Young creatives in Melbourne are producing a new means of expression through the self-creation of fashion labels.
They’re venturing into fashion through social media, with the rise of visual-based apps becoming popular in creating fashion content.
TikTok in particular, has made a space for fashion to be used personally and creatively, with its video-focused features and hashtags.
The hashtag #MelbourneFashion generated more than 16 million views on the app, and continues in popularity, proving the fashion wave is alive and well.
Instagram, another visual-based app, is also commonly used by young creatives, with its photo-focused features.
The outlook for fashion in Melbourne is also expanding through a variety of styles, as people find varied ways to represent themselves.
For youth, it’s in the expression as well as decentralisation.
In the outskirts of Melbourne, goth, streetwear, and vintage are among the styles popularised in recent months.
Melbourne fashion labels have come to produce a strong association to, and for, youth.
HoMie, founded in 2015 by Nick Pearce, Marcus Crook, and Rob Gillies, is a Melbourne-based streetwear brand, that not only functions as a clothing site, but also supports young people in Melbourne experiencing homelessness.
Its vision to support the youth of Melbourne allowed them to have a distinct brand.
Other local brands also have their own means to stand out like Mr Winston which sparked hype among female teens in early 2020.
Ella Davidson, along with her mother, Karen, founded the label in 2017 and it achieved widespread popularity in 2020.
Davidson says she wanted to make garments she couldn’t find, but wanted to buy.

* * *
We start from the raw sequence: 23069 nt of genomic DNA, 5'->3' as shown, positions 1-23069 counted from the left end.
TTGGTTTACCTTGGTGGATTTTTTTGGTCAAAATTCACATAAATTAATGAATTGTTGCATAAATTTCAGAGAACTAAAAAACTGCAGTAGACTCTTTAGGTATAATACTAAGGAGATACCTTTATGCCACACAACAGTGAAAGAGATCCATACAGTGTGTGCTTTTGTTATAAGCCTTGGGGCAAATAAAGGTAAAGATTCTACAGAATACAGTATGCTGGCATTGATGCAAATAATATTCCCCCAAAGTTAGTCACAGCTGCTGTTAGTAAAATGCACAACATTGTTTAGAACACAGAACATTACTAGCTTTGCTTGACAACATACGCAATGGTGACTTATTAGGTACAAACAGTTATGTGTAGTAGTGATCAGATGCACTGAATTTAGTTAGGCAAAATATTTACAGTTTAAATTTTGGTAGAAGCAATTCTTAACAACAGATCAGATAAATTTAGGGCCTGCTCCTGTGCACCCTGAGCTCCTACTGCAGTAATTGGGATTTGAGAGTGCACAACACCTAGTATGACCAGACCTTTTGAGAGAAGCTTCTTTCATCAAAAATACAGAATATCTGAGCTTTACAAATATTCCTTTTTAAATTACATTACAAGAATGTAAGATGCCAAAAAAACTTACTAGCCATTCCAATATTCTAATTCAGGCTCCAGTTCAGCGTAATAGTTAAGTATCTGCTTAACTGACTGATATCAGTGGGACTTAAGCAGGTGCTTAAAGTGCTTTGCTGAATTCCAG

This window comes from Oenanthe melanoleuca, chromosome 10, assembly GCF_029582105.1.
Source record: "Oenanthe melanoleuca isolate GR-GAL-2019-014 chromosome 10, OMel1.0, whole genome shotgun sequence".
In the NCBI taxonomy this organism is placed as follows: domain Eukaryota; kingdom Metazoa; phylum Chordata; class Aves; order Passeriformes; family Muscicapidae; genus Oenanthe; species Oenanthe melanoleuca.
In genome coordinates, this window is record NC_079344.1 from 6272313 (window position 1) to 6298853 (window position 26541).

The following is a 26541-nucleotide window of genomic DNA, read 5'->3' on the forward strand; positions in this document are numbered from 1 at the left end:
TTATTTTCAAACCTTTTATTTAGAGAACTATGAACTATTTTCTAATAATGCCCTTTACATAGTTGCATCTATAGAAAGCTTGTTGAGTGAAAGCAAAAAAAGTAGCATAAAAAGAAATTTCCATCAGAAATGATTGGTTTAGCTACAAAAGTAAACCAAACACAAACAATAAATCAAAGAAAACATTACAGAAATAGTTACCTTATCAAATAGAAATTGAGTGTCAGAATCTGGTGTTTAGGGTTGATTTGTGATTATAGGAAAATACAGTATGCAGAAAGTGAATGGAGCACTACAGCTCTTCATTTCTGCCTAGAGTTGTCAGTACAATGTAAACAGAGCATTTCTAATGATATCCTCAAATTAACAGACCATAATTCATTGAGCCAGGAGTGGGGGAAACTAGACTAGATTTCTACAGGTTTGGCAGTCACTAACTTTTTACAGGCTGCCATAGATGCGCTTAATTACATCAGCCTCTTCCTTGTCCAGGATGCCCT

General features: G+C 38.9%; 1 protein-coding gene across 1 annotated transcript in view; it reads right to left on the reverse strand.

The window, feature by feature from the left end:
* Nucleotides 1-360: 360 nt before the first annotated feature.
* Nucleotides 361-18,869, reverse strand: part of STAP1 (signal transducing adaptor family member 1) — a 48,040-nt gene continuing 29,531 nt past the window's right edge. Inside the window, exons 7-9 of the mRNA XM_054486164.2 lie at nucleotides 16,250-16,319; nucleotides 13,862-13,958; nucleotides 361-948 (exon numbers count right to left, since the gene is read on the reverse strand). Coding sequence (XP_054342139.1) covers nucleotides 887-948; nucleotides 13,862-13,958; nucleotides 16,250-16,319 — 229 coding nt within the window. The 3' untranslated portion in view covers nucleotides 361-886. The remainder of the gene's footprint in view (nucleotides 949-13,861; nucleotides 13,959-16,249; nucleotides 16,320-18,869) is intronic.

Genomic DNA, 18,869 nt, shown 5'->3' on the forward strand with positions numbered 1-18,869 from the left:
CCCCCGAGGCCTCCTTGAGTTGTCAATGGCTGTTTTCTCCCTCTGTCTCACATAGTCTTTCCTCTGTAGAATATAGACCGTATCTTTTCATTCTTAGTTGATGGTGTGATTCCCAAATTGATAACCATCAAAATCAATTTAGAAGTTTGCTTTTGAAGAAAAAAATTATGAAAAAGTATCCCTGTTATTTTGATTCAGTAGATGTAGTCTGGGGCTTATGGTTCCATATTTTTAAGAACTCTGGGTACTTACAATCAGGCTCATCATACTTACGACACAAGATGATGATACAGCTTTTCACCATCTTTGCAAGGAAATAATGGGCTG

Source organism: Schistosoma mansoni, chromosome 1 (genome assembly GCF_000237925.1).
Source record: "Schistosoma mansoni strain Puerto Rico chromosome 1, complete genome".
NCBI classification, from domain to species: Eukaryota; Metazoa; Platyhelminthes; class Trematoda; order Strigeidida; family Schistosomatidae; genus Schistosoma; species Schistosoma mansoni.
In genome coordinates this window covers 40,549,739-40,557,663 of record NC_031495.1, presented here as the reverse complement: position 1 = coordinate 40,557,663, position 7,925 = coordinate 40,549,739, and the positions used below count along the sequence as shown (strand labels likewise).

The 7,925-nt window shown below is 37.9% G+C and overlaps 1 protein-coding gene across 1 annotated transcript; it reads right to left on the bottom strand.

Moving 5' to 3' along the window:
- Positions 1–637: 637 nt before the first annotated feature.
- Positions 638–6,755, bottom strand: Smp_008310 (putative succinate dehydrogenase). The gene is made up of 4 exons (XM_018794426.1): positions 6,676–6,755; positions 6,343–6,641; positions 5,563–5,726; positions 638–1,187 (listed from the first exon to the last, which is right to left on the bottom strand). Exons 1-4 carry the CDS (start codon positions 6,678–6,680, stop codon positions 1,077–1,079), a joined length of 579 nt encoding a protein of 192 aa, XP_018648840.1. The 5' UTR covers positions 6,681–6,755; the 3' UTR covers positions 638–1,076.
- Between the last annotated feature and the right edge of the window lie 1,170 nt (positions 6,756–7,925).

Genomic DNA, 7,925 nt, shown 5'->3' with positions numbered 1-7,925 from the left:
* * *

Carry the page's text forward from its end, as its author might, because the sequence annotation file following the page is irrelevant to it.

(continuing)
HoMie, and Mr Winston are just few of the Melbourne-based labels created as a form of youth expression.
Elisabeth Cassar, a 21-year-old fashion design student from RMIT University, had a similar vision when she created her own label, Elisabetta.
Her brand draws inspiration from high-end fashion labels such as Vogue, Chanel, and Christian Dior.
Cassar found her forte in fashion from her mother, who often made clothing for her.
She recounts her experiences as a young teen rummaging through Vogue magazines, where her interest grew stronger.
“I become mesmerised by various designers including Chanel, Christian Dior and Dolce and Gabbana,” she says.
“Seeing feminine, classical designs within the pages of Vogue gave me a greater passion for fashion.”
With the advancements of social media, there is no doubt that the youth of Melbourne are on board.
Cassar explains how social media played a major role in launching Elisabetta, and in her studies as a fashion student.
“Social media has been at the forefront of my label as it’s where I’m able to reach my audience,” she says.
“I believe it’s a great tool to have, alongside my fashion label as it enables me to share my creations with the world.”
Cassar uses Instagram as her main source for Elisabetta, and believes its features are perfect for young fashion lovers in Melbourne.
She plans to open a TikTok account, to promote her label further.
In February 2021, a study by eSafety Research found 57% of Australian teens were actively using Instagram, making it one of the top social media service in the country.
Its popularity with young Australians has given creatives access to a wider audience, expanding the fashion market.
In 2020, outbreaks of covid-19 also fuelled a surge in social media usage, which included young people starting their independent clothing labels, as Cassar did the previous year.
Her work delves into familial elements, and her interest in Hollywood glamour fashion.
She wanted these personal aspects about herself to be reflected in Elisabetta.
“It’s heavily inspired by the celebration of the beauty of family heritage, intersected with a contemporary view of classical Hollywood glamour couture fashion,” she says.
Like many other young Melbournians, Cassar indulged in the phenomenon of self-expression, and found a purpose through her label.
Melbourne isn’t known for just its coffee and arts scene but its youth culture in which self-made fashion thrives and where young people use fashion as a means of identity.